Fresh off his inauguration Wednesday, President Biden began his term with executive orders on measures ranging from curbing the coronavirus pandemic to addressing racial inequality, many of which roll back measures enacted by former President Donald Trump’s administration.
Biden signed an executive order requiring masks and social distancing in all federal buildings, on all federal lands and by all federal employees and contractors, according to his transition team. He’s also launching the “100 Days Masking Challenge,” asking people to wear a mask for up to 100 days to help contain the spread of the disease, which has claimed more than 400,000 lives in the U.S., according to data from Johns Hopkins University.
Another executive order will create a new position, the COVID-19 response coordinator, who will be tasked with coordinating the government’s response to the pandemic, including the vaccine rollout, and who will report directly to Biden.
Biden also said he’ll rejoin the World Health Organization — reversing the Trump administration’s withdrawal from the international body last year — to coordinate the international response to the pandemic. Trump withdrew from WHO in September, claiming the organization “failed” in its response to COVID-19 and other health crises, though the order wasn’t slated to become effective until July 6, 2021. Dr. Anthony Fauci, the nation’s leading infectious disease expert, will attend a WHO executive board meeting this week, Biden’s team said, and will speak to the board as head of delegation on Jan. 21.
As a response to the economic hardship brought on by the pandemic, Biden’s team says he will ask the Centers for Disease Control and Prevention to extend the federal eviction ban, which is set to expire on Jan. 31, until March 31.
He’ll also ask the Department of Education to extend the pause on student loan payments until Sept. 30.
Biden signed a slew of executive orders aimed at undoing the Trump administration’s immigration policies, including an order to preserve the Deferred Action for Childhood Arrivals (DACA) program, which allows undocumented immigrants who were brought to the U.S. as children to stay in the country.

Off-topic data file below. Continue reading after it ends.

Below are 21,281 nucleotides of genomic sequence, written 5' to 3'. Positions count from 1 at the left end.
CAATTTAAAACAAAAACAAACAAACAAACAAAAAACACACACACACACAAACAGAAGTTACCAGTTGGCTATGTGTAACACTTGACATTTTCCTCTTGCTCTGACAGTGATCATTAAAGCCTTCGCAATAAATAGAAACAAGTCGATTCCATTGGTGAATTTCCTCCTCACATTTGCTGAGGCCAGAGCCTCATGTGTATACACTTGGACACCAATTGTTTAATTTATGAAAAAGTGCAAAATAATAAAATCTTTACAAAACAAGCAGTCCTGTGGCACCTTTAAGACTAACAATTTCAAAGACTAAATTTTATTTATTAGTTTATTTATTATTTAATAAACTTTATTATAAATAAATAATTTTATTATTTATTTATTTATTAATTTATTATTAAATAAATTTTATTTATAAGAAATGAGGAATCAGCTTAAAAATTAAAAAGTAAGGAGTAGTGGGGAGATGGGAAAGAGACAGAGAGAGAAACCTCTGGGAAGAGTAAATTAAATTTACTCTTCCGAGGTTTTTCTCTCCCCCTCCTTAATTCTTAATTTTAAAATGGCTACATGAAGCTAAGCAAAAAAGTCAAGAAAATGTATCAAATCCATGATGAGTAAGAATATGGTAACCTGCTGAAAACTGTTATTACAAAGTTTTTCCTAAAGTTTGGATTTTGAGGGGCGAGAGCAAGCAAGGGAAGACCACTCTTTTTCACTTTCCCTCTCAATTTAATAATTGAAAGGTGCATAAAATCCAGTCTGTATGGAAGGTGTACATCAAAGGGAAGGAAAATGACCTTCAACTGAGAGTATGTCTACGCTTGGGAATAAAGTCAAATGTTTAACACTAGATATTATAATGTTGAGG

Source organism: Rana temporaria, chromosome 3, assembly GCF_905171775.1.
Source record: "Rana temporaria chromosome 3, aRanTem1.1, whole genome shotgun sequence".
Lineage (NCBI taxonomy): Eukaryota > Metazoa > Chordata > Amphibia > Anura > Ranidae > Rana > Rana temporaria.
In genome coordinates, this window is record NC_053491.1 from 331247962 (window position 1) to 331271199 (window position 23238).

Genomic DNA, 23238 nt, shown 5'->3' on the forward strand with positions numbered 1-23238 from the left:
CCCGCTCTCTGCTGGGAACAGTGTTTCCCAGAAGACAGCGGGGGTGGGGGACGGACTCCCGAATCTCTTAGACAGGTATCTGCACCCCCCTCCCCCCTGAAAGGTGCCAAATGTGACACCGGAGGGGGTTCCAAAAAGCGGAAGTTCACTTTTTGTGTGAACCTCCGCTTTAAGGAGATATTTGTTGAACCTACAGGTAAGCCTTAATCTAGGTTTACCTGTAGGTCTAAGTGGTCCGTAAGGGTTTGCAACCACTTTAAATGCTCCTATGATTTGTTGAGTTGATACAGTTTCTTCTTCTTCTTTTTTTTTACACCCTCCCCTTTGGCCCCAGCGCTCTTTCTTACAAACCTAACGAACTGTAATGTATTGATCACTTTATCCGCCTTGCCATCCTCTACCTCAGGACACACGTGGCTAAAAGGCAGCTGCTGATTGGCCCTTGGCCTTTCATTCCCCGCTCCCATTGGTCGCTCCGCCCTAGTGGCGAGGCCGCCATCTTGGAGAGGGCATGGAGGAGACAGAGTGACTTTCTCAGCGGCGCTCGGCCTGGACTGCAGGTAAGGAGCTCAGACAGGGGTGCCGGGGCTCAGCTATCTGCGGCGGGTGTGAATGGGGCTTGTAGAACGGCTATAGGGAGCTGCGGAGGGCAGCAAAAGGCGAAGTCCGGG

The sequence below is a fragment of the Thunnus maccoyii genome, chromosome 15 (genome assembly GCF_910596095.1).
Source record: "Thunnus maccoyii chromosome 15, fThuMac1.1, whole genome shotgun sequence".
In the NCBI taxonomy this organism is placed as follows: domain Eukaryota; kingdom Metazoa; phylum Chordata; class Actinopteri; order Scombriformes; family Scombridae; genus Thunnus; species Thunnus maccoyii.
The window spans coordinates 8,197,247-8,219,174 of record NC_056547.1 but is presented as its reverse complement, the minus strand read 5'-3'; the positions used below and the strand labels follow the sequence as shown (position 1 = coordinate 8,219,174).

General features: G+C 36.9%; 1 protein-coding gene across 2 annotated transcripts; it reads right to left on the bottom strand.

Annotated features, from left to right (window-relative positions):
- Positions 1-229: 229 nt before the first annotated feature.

He also signed an order reversing the so-called Muslim ban, which prevented people from seven Muslim-majority countries from entering the U.S., and ordered that noncitizens be counted in the census, after the Trump administration sought to exclude them.
In another order addressing the previous administration, Biden signed an order allowing the Department of Homeland Security and other agencies to set immigration enforcement policies, a departure from an executive order from Trump that directed the DHS’s hotly criticized border response.
Racial and gender equity
Biden signed an executive order to rescind the 1776 Commission, a somewhat controversial panel formed by the Trump administration apparently to challenge the New York Times’s Pulitzer Prize-winning 1619 Project, which was developed into a school curriculum about the origins of the slave trade. According to Biden’s transition team, the new president said the commission “sought to erase America’s history of racial injustice.”
Biden will also revoke Trump’s executive order limiting federal agencies from implementing diversity training. He also signed an executive order that defines equity as the “consistent and systematic fair, just and impartial treatment of all individuals,” according to the transition team.
The order will apparently jump-start a host of government initiatives, including a directive for every federal agency to review equity within its department and improve the delivery of government benefits.
Biden’s executive order will enable a number of climate change initiatives, including a directive that requires all federal agencies and executive departments to “take appropriate action to address federal regulations and other executive actions taken during the last four years that were harmful to public health, damaging to the environment, unsupported by the best available science, or otherwise not in the national interest,” according to the transition team.
Biden plans to rejoin the Paris Agreement, more than three years after Trump announced that the U.S. would no longer participate in the agreement, formed to coordinate the global response to climate change. Trump’s decision took effect in November.
The new president will also cancel the permit granted by Trump in 2017 for the construction of the Keystone XL pipeline, a project that environmentalists say will harm existing ecosystems and exacerbate the threat of climate change.
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